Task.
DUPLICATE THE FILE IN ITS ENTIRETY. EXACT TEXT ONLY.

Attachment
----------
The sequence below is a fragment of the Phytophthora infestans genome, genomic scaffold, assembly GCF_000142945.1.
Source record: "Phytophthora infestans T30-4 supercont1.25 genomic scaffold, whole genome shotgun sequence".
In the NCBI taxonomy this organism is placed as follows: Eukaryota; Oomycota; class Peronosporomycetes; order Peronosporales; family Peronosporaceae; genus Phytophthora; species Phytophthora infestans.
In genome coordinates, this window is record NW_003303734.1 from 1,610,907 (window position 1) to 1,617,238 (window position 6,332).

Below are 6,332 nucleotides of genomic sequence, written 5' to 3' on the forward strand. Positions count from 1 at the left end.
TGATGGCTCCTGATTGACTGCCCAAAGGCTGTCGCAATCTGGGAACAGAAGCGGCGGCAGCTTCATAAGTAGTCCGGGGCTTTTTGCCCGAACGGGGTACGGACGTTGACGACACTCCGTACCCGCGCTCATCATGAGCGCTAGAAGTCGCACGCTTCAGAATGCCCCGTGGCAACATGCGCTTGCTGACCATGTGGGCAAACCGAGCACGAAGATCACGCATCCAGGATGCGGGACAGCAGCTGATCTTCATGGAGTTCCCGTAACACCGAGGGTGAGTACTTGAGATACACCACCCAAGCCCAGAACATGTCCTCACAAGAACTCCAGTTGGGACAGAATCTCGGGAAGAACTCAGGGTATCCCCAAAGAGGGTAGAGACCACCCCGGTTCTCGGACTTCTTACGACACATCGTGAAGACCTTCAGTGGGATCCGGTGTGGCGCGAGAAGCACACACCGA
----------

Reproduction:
The sequence below is a fragment of the Phytophthora infestans genome, genomic scaffold, assembly GCF_000142945.1.
Source record: "Phytophthora infestans T30-4 supercont1.25 genomic scaffold, whole genome shotgun sequence".
In the NCBI taxonomy this organism is placed as follows: Eukaryota; Oomycota; class Peronosporomycetes; order Peronosporales; family Peronosporaceae; genus Phytophthora; species Phytophthora infestans.
In genome coordinates, this window is record NW_003303734.1 from 1,610,907 (window position 1) to 1,617,238 (window position 6,332).

Below are 6,332 nucleotides of genomic sequence, written 5' to 3' on the forward strand. Positions count from 1 at the left end.
TGATGGCTCCTGATTGACTGCCCAAAGGCTGTCGCAATCTGGGAACAGAAGCGGCGGCAGCTTCATAAGTAGTCCGGGGCTTTTTGCCCGAACGGGGTACGGACGTTGACGACACTCCGTACCCGCGCTCATCATGAGCGCTAGAAGTCGCACGCTTCAGAATGCCCCGTGGCAACATGCGCTTGCTGACCATGTGGGCAAACCGAGCACGAAGATCACGCATCCAGGATGCGGGACAGCAGCTGATCTTCATGGAGTTCCCGTAACACCGAGGGTGAGTACTTGAGATACACCACCCAAGCCCAGAACATGTCCTCACAAGAACTCCAGTTGGGACAGAATCTCGGGAAGAACTCAGGGTATCCCCAAAGAGGGTAGAGACCACCCCGGTTCTCGGACTTCTTACGACACATCGTGAAGACCTTCAGTGGGATCCGGTGTGGCGCGAGAAGCACACACCGA